I speak today of the anti-Nader brigade. That would be the bloggers and commentators who have over the past few days have resorted to name-calling and all manner of evil-speaking directed at Ralph Nader, who on Sunday announced his candidacy for president.
"Spoiler," of course, is the most common charge hurled by those who blame Nader for George W. Bush's win in 2000. Conventional wisdom says Nader took votes away from Gore; my unconventional wisdom says Gore took votes away from Gore. But more importantly, the nearly 3 million Americans who voted for Nader that year were able to vote for the candidate of their choosing rather than the candidates of the major parties' choosing. That is what counts. I want to vote for the candidate of my choosing, and I will continue to defend the right of every other American to do the same. Here's Nader's response:
Nader said Democrats should "concentrate on the thieves who steal elections" instead of "scapegoating the Greens," a reference to the Green Party, the ticket he ran on in 2000.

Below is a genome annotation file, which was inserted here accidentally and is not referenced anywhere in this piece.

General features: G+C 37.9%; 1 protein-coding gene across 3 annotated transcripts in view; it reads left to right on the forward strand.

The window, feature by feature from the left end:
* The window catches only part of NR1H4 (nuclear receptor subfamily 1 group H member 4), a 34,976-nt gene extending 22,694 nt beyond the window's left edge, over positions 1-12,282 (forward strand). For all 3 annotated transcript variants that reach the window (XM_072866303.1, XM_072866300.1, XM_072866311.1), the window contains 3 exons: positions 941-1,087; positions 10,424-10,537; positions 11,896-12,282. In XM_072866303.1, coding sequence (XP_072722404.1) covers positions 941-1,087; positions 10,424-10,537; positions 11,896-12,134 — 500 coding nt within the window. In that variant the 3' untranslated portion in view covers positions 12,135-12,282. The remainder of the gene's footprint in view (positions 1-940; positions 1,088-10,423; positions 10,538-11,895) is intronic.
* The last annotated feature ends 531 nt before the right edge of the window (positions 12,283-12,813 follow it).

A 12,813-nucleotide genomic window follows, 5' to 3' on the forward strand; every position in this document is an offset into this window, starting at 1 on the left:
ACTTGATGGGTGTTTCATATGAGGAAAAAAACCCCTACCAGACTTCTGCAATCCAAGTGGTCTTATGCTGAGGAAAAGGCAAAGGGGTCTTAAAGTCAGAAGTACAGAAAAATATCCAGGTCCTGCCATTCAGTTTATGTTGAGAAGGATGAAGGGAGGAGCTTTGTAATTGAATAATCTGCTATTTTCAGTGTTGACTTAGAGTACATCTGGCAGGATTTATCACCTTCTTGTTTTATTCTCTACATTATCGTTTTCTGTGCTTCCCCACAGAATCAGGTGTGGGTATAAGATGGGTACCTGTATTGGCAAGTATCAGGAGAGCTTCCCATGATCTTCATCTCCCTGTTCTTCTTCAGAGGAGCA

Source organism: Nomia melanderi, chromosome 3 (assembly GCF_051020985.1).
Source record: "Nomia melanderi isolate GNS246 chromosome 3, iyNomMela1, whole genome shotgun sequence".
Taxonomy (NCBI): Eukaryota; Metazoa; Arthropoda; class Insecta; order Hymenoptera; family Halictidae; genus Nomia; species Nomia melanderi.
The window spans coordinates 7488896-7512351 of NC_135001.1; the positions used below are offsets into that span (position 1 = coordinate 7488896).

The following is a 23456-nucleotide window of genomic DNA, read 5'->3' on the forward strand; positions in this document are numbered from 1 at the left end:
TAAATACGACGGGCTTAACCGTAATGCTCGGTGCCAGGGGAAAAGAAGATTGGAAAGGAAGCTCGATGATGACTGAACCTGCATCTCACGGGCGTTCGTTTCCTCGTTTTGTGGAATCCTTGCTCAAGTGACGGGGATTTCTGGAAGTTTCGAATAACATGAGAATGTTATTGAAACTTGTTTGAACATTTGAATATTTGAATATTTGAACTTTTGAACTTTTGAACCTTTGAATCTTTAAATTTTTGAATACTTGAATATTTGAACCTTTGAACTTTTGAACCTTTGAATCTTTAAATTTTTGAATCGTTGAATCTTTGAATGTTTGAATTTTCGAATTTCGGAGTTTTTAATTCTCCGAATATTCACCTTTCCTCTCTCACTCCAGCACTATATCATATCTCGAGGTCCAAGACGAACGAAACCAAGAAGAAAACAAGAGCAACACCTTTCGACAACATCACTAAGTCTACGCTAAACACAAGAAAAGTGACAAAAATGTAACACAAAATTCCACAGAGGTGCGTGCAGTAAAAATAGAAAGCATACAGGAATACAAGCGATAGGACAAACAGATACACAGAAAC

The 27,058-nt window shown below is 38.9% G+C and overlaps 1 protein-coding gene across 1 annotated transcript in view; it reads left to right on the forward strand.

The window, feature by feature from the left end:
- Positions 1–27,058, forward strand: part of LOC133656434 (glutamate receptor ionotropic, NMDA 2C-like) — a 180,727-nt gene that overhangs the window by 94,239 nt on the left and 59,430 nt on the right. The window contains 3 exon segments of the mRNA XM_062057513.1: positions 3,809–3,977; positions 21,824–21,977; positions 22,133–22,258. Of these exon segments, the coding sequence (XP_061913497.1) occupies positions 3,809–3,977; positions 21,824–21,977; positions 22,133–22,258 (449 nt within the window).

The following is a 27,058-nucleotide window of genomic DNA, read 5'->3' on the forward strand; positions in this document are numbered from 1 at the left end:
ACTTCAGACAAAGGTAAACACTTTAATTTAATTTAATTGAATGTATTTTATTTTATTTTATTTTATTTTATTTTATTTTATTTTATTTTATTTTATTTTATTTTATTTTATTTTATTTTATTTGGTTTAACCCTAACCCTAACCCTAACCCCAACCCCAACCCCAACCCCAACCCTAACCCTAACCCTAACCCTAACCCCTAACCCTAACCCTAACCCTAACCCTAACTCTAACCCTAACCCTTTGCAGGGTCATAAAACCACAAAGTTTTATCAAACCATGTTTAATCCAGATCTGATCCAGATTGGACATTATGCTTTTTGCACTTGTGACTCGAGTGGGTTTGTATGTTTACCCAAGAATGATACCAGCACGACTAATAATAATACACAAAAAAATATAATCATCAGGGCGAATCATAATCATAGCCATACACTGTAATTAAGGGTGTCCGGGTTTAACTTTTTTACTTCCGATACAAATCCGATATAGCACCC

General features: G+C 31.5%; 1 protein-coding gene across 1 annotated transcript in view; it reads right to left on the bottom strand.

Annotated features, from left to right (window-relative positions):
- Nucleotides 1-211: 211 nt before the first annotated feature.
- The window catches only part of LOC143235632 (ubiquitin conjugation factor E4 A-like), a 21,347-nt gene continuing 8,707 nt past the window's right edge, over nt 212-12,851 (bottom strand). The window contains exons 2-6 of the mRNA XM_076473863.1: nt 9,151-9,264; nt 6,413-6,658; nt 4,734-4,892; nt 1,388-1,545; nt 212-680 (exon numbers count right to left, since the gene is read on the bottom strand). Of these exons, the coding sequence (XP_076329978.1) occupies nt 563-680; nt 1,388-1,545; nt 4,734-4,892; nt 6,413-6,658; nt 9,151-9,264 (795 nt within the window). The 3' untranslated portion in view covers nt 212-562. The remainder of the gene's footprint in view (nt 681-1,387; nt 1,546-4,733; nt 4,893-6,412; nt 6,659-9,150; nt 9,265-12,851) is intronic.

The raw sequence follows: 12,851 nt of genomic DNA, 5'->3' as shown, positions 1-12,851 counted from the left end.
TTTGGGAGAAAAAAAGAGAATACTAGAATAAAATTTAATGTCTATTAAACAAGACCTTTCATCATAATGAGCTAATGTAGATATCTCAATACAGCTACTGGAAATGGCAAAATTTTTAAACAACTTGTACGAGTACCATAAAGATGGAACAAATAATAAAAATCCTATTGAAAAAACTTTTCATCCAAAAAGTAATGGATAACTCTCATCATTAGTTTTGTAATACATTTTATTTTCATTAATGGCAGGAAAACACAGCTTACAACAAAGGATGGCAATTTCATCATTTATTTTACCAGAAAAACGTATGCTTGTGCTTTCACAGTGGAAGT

"The Democrats ought to look themselves in the mirror and ask themselves why they have not been able to landslide the worst Republican Party and the White House and Congress over the last 20 years," he said.
Other critics have called Nader a narcissist or an egotist. I don't know Nader personally, and I'm sure many of his critics don't know him either. But I do know this: it takes a whole lot more than shallow egotism to go the distance as a third-party or independent candidate. I may never vote for Nader, but I admire his tenacity and sense of purpose.